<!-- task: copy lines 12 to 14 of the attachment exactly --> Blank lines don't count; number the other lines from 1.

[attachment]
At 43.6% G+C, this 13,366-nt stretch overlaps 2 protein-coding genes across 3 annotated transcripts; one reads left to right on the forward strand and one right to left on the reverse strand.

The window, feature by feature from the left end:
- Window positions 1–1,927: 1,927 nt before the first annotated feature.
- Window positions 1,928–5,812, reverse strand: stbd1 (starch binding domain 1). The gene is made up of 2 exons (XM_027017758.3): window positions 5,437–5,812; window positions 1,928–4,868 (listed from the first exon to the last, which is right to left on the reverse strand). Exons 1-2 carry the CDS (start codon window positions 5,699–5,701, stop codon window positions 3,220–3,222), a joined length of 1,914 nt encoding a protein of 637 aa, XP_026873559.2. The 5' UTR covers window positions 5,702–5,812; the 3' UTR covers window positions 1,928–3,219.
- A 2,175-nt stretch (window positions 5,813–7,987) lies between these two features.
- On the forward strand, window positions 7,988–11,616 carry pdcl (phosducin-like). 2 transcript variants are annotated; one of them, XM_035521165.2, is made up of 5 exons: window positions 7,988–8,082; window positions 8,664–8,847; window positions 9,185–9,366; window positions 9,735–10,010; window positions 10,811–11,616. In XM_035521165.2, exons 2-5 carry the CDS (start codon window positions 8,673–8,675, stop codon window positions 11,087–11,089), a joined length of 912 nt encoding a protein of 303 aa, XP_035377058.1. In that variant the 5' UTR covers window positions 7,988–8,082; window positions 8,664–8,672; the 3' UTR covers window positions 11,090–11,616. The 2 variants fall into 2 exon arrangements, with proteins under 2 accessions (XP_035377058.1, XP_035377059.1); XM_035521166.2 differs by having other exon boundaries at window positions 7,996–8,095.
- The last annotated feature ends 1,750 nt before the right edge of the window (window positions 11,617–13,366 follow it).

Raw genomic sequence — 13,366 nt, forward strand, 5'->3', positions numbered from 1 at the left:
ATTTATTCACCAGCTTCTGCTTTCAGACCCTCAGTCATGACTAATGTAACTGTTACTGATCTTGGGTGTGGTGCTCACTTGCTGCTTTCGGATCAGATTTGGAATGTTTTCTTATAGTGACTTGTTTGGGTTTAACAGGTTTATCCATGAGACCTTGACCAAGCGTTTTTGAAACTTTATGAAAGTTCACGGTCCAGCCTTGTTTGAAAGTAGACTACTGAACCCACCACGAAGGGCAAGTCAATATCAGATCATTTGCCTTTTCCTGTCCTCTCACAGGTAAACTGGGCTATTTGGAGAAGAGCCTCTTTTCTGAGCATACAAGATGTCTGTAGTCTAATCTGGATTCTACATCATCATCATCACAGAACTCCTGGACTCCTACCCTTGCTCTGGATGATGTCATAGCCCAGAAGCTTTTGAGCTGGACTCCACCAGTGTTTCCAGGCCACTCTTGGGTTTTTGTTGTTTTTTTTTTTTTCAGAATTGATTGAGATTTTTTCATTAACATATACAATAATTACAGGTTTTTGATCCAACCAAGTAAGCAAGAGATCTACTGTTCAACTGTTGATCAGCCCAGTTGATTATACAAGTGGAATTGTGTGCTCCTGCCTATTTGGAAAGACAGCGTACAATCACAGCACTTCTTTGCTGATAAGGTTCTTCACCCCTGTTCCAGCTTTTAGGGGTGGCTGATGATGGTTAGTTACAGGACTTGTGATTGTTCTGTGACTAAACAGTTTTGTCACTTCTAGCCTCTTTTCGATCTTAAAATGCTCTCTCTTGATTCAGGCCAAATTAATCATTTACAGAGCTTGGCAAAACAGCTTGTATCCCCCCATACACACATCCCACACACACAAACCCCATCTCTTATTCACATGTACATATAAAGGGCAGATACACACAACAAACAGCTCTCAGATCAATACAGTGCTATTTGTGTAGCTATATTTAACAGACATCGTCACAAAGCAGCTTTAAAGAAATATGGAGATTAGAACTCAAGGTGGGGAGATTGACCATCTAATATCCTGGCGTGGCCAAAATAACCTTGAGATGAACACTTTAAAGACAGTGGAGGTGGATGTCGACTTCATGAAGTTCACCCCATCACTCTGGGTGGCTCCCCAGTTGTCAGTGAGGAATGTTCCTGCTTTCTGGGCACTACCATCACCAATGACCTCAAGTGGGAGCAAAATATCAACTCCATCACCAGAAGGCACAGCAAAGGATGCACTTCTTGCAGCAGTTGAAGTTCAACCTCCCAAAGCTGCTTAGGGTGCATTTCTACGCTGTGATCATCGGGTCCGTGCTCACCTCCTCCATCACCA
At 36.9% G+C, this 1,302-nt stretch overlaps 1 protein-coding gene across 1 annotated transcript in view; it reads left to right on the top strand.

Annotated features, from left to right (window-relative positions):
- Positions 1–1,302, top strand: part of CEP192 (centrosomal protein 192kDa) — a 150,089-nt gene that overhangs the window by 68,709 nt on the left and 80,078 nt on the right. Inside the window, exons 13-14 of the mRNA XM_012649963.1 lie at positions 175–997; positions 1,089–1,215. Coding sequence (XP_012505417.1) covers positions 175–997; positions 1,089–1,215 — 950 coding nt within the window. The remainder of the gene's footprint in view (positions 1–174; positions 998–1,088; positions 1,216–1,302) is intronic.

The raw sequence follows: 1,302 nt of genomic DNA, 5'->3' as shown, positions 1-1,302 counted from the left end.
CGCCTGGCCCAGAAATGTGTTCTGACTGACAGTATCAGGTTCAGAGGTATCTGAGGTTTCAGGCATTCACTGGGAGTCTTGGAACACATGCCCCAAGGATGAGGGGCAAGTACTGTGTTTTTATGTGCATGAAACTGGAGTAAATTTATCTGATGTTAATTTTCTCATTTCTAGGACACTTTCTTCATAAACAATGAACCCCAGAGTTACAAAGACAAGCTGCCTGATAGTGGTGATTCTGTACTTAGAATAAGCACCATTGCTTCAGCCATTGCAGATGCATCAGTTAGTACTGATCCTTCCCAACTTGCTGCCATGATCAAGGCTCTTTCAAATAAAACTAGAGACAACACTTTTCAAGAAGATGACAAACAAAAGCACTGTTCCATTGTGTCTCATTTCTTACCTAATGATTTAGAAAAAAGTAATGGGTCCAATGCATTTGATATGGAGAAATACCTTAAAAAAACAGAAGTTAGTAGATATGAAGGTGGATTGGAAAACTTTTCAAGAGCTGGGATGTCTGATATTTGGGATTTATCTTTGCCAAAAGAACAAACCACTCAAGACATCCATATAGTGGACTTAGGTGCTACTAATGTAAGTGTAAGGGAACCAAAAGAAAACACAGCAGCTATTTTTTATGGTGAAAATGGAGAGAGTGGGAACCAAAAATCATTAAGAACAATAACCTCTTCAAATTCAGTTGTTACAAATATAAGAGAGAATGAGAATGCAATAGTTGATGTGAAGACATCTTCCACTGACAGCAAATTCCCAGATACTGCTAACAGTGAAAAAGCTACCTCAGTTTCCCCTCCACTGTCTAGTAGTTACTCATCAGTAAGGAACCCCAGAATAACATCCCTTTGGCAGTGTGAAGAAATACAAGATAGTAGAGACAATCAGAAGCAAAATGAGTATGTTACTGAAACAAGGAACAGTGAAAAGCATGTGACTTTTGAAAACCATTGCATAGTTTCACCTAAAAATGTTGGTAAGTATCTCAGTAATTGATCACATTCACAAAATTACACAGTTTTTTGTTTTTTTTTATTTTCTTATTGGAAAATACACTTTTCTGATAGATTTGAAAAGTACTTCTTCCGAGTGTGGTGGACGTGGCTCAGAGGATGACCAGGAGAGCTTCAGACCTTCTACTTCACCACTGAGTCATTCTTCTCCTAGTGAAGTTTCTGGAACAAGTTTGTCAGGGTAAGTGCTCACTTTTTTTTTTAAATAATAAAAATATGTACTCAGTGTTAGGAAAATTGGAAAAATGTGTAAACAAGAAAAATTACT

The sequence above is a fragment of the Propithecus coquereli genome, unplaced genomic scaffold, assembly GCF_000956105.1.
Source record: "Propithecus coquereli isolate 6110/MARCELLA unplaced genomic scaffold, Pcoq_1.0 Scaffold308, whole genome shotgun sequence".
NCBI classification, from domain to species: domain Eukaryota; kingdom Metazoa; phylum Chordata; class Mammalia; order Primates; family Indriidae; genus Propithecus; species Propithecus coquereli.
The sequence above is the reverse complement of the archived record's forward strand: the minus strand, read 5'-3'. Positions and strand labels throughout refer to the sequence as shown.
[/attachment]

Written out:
- Positions 1–1,302, top strand: part of CEP192 (centrosomal protein 192kDa) — a 150,089-nt gene that overhangs the window by 68,709 nt on the left and 80,078 nt on the right. Inside the window, exons 13-14 of the mRNA XM_012649963.1 lie at positions 175–997; positions 1,089–1,215. Coding sequence (XP_012505417.1) covers positions 175–997; positions 1,089–1,215 — 950 coding nt within the window. The remainder of the gene's footprint in view (positions 1–174; positions 998–1,088; positions 1,216–1,302) is intronic.

The raw sequence follows: 1,302 nt of genomic DNA, 5'->3' as shown, positions 1-1,302 counted from the left end.
CGCCTGGCCCAGAAATGTGTTCTGACTGACAGTATCAGGTTCAGAGGTATCTGAGGTTTCAGGCATTCACTGGGAGTCTTGGAACACATGCCCCAAGGATGAGGGGCAAGTACTGTGTTTTTATGTGCATGAAACTGGAGTAAATTTATCTGATGTTAATTTTCTCATTTCTAGGACACTTTCTTCATAAACAATGAACCCCAGAGTTACAAAGACAAGCTGCCTGATAGTGGTGATTCTGTACTTAGAATAAGCACCATTGCTTCAGCCATTGCAGATGCATCAGTTAGTACTGATCCTTCCCAACTTGCTGCCATGATCAAGGCTCTTTCAAATAAAACTAGAGACAACACTTTTCAAGAAGATGACAAACAAAAGCACTGTTCCATTGTGTCTCATTTCTTACCTAATGATTTAGAAAAAAGTAATGGGTCCAATGCATTTGATATGGAGAAATACCTTAAAAAAACAGAAGTTAGTAGATATGAAGGTGGATTGGAAAACTTTTCAAGAGCTGGGATGTCTGATATTTGGGATTTATCTTTGCCAAAAGAACAAACCACTCAAGACATCCATATAGTGGACTTAGGTGCTACTAATGTAAGTGTAAGGGAACCAAAAGAAAACACAGCAGCTATTTTTTATGGTGAAAATGGAGAGAGTGGGAACCAAAAATCATTAAGAACAATAACCTCTTCAAATTCAGTTGTTACAAATATAAGAGAGAATGAGAATGCAATAGTTGATGTGAAGACATCTTCCACTGACAGCAAATTCCCAGATACTGCTAACAGTGAAAAAGCTACCTCAGTTTCCCCTCCACTGTCTAGTAGTTACTCATCAGTAAGGAACCCCAGAATAACATCCCTTTGGCAGTGTGAAGAAATACAAGATAGTAGAGACAATCAGAAGCAAAATGAGTATGTTACTGAAACAAGGAACAGTGAAAAGCATGTGACTTTTGAAAACCATTGCATAGTTTCACCTAAAAATGTTGGTAAGTATCTCAGTAATTGATCACATTCACAAAATTACACAGTTTTTTGTTTTTTTTTATTTTCTTATTGGAAAATACACTTTTCTGATAGATTTGAAAAGTACTTCTTCCGAGTGTGGTGGACGTGGCTCAGAGGATGACCAGGAGAGCTTCAGACCTTCTACTTCACCACTGAGTCATTCTTCTCCTAGTGAAGTTTCTGGAACAAGTTTGTCAGGGTAAGTGCTCACTTTTTTTTTTAAATAATAAAAATATGTACTCAGTGTTAGGAAAATTGGAAAAATGTGTAAACAAGAAAAATTACT